Arctic and Antarctic sea-ice coverage remains small
As a transition between summer and winter, October can bring just about any kind of weather depending on where you live. And around the world this month, it did: hurricanes and typhoons, heat waves and fires — even early snowfall and blizzards in parts of the Northern Hemisphere.
Let’s take a look at NOAA’s monthly analysis to see how the planet fared:
Climate by the numbers
The average global temperature set in October 2017 was 1.31 degrees F above the 20th-century average of 57.1 degrees, according to scientists from NOAA’s National Centers for Environmental Information. This average temperature tied 2003 as the fourth highest for October in the 138-year-old climate record. October 2017 was the 41st consecutive October and the 394th consecutive month where temperatures rose above the 20th-century average.
Year to date | January through October 2017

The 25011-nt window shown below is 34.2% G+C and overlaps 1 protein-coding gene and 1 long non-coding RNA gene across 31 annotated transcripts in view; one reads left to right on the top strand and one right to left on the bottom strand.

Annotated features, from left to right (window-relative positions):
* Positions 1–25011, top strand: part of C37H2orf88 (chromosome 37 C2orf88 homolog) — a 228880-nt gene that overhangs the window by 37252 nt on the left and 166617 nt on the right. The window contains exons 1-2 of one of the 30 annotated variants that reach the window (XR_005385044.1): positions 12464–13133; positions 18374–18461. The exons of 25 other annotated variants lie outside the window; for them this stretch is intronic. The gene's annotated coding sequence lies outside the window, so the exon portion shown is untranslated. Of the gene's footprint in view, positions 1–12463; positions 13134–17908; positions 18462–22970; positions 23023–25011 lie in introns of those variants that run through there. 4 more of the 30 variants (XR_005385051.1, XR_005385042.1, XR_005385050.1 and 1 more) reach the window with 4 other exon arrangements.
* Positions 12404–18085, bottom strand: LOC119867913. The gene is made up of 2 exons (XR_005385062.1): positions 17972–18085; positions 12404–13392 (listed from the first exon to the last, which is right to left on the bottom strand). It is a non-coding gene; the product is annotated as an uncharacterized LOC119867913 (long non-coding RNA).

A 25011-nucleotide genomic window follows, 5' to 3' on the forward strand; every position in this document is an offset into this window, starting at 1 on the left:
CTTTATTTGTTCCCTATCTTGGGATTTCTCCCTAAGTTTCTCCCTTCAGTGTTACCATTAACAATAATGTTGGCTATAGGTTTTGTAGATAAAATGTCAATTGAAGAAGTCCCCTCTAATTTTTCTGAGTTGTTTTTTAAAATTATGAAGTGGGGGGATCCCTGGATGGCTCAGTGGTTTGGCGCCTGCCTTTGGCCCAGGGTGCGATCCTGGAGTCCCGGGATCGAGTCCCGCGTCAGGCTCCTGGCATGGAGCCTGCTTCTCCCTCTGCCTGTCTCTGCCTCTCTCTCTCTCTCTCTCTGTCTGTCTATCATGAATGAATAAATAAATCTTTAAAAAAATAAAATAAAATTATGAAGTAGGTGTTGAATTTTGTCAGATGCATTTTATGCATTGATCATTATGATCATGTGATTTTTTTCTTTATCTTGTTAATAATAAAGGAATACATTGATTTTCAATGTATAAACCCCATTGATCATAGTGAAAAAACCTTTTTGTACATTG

The year-to-date (through October) average global temperature was 1.55 degrees F above the 20th-century average of 57.4 degrees. This was the third warmest temperature for this YTD period. Nine of the 10 warmest YTD global temperatures have occurred since 2005, with the exception of 1998.
Other notable climate events and facts around the world last month included:
Below-average sea ice at the poles persists
The average Arctic sea ice coverage in October was 19.6 percent below the 1981-2010 average, the fifth smallest on record.
Antarctic sea ice extent in October was 2.2 percent below average as well as the fifth smallest on record. On October 11 and 12, Antarctic sea ice reached its annual maximum coverage (extent) at 6.96 million square miles, the second smallest that occurred on the second latest date recorded between 1979 and 2017.
Warmer-than-average lands and oceans
The globally averaged land-surface temperature ranked as 11th warmest for the month of October and second highest for the year to date (January to October).
The globally averaged sea-surface temperature ranked fourth warmest for October and third highest for the year to date.
Oceania lead the continents in October warmth rankings
Oceania had its sixth warmest October on record; South America, its 10th; North America and Europe their 11th; Africa, its 13th; and Asia, its 19th.
More > You can find NOAA’s report and download related maps and images by visiting the NCEI website.
Brady Phillips, 202-407-1298